Progress in the Fight Against Inflation
On Two Fronts, Price Growth is Slowing Down. What Does it Mean for the Fed?
Thanks for reading! If you haven’t subscribed, please click the button below:
By subscribing you’ll join over 19,000 people who read Apricitas weekly!
Otherwise, liking or sharing is the best way to support my work. Thank you!
Inflation came in below expectations this morning, with headline CPI inflation dipping to 7.1% year-on-year (0.1% month-on-month) and core CPI inflation dipping to 6% year-on-year (0.2% month-on-month). Combined with better-than-expected inflation data in October and the ongoing trends since the middle of the summer, slow progress is steadily being made in the Federal Reserve’s fight against inflation.
This progress comes on two fronts: the immaculate disinflation coming from price declines in energy and core goods as supply chains normalize, and the intentional disinflation coming from the Federal Reserve’s tighter monetary policy working through the economy. On the first front, price declines in gasoline and motor vehicles have played a critical role over the last few months, and on the second front declines in aggregate income and demand are slowly passing through to the broader economy.
The progress comes at a critical time as the Federal Open Market Committee decides how much to raise interest rates this week. Their job in fighting inflation is clearly not finished, but signs are starting to emerge that they’re making progress in bringing inflation back to target and may be able to slow the pace of rate hikes going forward.
Prices for different items and different sectors exist on a spectrum of how directly influenced they are by the stance of monetary policy. Food and energy are the classic highly-volatile sectors that exhibit little relationship to changes in interest rates—that’s why the Federal Reserve usually targets “core inflation” metrics that exclude food and energy. However, goods like motor vehicles or clothing exhibit also exhibit relatively little direct relationship to monetary policy—especially as the pandemic radically reshaped the global economy and caused significant issues in supply chains.
In 2020 and 2021, the bulk of inflation came from these goods, food, and energy that shot up in price during the pandemic. Nowadays the majority of inflation comes from core services, and it is actually the sectors less influenced by monetary policy that are helping to pull inflation down.
Take energy: increases in oil and gas prices since the end of 2020 have pushed up overall inflation, especially since the Russian invasion of Ukraine caused an oil and refining supply crunch. Since this summer, however, supply conditions have steadily improved and demand—especially from China—has waned, bringing gas prices back down to where they were this time last year. Just as rising oil prices passed through a bit to goods in other sectors (like taxi rides or plastic products), falling oil prices should also provide a minor headwind to inflation outside of the direct effects of falling gasoline prices.
Used car and truck prices are also finally declining, dropping 2.8% last month alone, and new car prices appear to be stabilizing a bit. American auto production has finally exceeded the 2019 average after falling significantly amidst the semiconductor shortage last year, and that supply improvement is helping to alleviate the 4.5 million cumulative production deficit since the start of the pandemic.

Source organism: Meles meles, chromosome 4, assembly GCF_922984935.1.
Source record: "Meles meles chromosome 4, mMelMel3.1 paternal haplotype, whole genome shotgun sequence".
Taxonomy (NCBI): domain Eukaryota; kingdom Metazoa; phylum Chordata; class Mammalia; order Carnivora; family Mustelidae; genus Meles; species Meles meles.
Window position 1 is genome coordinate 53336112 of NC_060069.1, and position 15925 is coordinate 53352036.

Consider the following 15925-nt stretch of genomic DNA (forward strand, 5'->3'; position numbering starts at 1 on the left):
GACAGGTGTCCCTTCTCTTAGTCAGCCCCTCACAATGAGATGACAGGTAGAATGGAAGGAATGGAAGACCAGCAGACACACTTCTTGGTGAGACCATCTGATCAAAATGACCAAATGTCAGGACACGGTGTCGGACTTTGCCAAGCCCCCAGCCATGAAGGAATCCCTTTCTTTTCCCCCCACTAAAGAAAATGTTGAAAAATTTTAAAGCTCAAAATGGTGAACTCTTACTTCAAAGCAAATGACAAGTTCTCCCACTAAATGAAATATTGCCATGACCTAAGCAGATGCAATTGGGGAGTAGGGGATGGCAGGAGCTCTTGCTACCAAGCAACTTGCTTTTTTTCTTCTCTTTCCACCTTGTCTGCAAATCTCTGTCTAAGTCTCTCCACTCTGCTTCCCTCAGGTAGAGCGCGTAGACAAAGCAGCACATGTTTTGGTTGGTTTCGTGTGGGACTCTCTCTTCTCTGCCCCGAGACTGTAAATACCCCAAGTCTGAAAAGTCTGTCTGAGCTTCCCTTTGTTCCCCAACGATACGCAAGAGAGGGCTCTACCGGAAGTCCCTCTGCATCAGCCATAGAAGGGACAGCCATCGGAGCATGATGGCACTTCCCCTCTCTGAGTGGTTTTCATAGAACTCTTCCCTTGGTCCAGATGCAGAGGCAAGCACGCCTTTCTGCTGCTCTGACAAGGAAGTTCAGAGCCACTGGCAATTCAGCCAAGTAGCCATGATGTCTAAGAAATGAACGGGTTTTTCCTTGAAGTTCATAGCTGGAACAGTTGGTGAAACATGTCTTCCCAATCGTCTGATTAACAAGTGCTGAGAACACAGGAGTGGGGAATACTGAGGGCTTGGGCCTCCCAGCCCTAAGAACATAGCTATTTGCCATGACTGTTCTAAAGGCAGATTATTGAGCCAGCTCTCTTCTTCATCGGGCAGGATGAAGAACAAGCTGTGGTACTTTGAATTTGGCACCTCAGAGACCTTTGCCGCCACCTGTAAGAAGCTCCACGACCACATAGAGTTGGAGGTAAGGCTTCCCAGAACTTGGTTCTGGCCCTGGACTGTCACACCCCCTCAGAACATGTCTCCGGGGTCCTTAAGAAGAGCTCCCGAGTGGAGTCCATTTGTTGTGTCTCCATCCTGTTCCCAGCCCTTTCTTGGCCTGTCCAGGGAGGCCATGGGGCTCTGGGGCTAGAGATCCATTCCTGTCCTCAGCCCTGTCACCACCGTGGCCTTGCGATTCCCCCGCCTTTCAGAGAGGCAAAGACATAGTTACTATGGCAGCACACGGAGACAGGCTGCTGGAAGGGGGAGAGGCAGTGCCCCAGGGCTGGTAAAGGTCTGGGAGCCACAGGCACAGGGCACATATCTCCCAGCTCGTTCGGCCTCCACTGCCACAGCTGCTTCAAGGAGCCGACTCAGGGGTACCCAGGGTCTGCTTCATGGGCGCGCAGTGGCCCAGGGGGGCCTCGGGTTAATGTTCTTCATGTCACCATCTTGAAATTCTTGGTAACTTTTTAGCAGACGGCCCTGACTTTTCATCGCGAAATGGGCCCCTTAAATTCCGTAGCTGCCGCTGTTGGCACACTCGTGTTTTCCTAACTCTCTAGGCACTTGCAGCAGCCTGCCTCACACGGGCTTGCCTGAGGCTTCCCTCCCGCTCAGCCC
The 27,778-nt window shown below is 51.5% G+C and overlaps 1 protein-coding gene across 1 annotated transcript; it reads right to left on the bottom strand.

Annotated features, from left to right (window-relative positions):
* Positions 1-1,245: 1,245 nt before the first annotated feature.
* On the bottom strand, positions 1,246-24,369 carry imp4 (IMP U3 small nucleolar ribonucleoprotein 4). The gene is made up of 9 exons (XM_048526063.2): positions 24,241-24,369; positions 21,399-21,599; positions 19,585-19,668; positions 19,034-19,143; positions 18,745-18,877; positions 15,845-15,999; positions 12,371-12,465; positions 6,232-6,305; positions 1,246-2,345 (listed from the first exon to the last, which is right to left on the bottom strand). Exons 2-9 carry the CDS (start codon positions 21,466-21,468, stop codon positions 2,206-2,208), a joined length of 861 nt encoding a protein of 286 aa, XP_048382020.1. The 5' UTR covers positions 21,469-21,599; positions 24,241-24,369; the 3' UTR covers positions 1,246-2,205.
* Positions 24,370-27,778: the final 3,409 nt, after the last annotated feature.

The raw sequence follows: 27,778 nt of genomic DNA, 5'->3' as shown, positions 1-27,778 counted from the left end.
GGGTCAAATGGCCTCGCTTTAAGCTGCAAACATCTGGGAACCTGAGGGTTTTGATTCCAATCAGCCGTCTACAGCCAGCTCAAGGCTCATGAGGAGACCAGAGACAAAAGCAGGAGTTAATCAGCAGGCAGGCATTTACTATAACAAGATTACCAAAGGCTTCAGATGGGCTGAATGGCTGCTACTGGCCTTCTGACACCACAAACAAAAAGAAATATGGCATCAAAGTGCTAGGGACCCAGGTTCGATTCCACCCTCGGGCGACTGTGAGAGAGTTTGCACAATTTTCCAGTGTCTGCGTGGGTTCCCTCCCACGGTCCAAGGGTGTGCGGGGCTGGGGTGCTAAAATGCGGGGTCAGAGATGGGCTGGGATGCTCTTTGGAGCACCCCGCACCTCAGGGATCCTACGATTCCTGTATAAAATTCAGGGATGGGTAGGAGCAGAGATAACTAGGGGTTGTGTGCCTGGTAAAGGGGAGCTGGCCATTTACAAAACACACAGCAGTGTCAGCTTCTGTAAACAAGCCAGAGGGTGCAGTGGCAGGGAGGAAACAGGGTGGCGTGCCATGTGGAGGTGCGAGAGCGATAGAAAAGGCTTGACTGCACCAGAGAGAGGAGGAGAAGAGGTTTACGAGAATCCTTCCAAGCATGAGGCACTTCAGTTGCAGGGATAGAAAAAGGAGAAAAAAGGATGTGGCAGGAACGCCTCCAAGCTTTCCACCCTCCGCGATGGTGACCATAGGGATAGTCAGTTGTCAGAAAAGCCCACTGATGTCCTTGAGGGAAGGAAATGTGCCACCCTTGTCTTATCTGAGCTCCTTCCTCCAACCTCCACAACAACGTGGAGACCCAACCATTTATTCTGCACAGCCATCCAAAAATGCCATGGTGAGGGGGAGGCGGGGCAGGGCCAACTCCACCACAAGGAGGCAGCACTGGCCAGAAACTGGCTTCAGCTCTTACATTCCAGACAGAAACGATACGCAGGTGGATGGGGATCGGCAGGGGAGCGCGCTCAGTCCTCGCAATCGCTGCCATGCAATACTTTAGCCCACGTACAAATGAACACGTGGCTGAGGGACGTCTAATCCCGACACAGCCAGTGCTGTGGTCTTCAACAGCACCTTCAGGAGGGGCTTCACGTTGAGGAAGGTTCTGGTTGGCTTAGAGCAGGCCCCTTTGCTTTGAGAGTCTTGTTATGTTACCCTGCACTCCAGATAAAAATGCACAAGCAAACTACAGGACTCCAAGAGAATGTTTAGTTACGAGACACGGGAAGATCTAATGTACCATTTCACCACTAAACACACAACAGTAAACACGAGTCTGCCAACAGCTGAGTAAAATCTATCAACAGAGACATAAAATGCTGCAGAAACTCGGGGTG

In fact, this is the first time since the start of the pandemic that used vehicle prices have declined on a year-on-year basis. Growth in other durable goods prices—like new vehicles, furniture, and appliances—is also dropping as supply chains improve and consumer demand rebalances. Overall goods prices excluding food and energy have now declined nearly 1% from their peak in August—a big reversal from the more-than-2% increase in goods prices we saw over the same time period last year.
On the intentional front, tighter monetary policy is slowly making its way through to spending aggregates and thereby the cyclical components of core services inflation that are most influenced by shifts in interest rates. Housing prices continue to increase, but since CPI data lags new tenant rent indices by about one year we know that a turning point should be coming relatively soon.
Outside of housing we are also seeing a deceleration in services inflation, with the index of services less shelter prices essentially stagnant since September. That’s partially thanks to drops in healthcare prices that have only manifested in recent months thanks to BLS methodological quirks, but even outside of healthcare core services inflation looks to be improving.
In fact, if you take “super-core” inflation—by excluding lagging components like housing and volatile components like food, energy, and used vehicles—the trend becomes relatively clear. Year-on-year growth has decelerated to 6% and the 3-month growth has decelerated towards 3.5%.
However, the pace of aggregate income and spending growth still remains too high to be consistent with on-target 2% inflation. Aggregate weekly payrolls grew by 7.5% over the last year, about in line with aggregate personal consumption expenditures and significantly higher than the 3.5-5.5% that would be very roughly consistent with the Federal Reserve’s 2% inflation target. We’ve simply not seen a large enough slowdown in aggregate spending and income growth over the last few months to declare mission accomplished, but we may have seen enough to justify a slowdown in rate hikes.
Thanks for making it this far! To receive new posts on economic data analysis, consider subscribing!